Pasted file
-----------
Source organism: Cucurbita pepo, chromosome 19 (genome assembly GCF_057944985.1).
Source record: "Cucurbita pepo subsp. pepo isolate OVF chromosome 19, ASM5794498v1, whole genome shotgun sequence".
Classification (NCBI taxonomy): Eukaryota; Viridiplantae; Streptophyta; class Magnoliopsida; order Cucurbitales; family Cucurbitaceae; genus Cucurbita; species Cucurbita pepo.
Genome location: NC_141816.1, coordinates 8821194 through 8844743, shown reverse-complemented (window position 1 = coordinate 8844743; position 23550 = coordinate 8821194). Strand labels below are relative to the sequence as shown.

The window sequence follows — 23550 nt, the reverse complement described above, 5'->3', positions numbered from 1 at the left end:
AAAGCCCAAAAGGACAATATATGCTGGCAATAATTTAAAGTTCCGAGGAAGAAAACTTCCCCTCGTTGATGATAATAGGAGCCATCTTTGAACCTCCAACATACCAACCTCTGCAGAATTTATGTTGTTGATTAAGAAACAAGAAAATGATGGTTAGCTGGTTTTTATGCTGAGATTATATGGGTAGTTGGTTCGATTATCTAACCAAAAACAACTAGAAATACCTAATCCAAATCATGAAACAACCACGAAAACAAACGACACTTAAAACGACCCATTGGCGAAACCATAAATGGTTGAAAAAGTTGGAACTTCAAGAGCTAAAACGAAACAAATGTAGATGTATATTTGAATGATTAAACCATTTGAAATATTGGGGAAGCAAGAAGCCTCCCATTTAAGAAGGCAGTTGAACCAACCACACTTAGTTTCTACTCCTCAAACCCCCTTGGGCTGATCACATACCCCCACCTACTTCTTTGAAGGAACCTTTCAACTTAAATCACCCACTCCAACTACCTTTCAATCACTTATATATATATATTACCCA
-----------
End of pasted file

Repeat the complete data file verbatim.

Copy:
Source organism: Cucurbita pepo, chromosome 19 (genome assembly GCF_057944985.1).
Source record: "Cucurbita pepo subsp. pepo isolate OVF chromosome 19, ASM5794498v1, whole genome shotgun sequence".
Classification (NCBI taxonomy): Eukaryota; Viridiplantae; Streptophyta; class Magnoliopsida; order Cucurbitales; family Cucurbitaceae; genus Cucurbita; species Cucurbita pepo.
Genome location: NC_141816.1, coordinates 8821194 through 8844743, shown reverse-complemented (window position 1 = coordinate 8844743; position 23550 = coordinate 8821194). Strand labels below are relative to the sequence as shown.

The window sequence follows — 23550 nt, the reverse complement described above, 5'->3', positions numbered from 1 at the left end:
AAAGCCCAAAAGGACAATATATGCTGGCAATAATTTAAAGTTCCGAGGAAGAAAACTTCCCCTCGTTGATGATAATAGGAGCCATCTTTGAACCTCCAACATACCAACCTCTGCAGAATTTATGTTGTTGATTAAGAAACAAGAAAATGATGGTTAGCTGGTTTTTATGCTGAGATTATATGGGTAGTTGGTTCGATTATCTAACCAAAAACAACTAGAAATACCTAATCCAAATCATGAAACAACCACGAAAACAAACGACACTTAAAACGACCCATTGGCGAAACCATAAATGGTTGAAAAAGTTGGAACTTCAAGAGCTAAAACGAAACAAATGTAGATGTATATTTGAATGATTAAACCATTTGAAATATTGGGGAAGCAAGAAGCCTCCCATTTAAGAAGGCAGTTGAACCAACCACACTTAGTTTCTACTCCTCAAACCCCCTTGGGCTGATCACATACCCCCACCTACTTCTTTGAAGGAACCTTTCAACTTAAATCACCCACTCCAACTACCTTTCAATCACTTATATATATATATTACCCA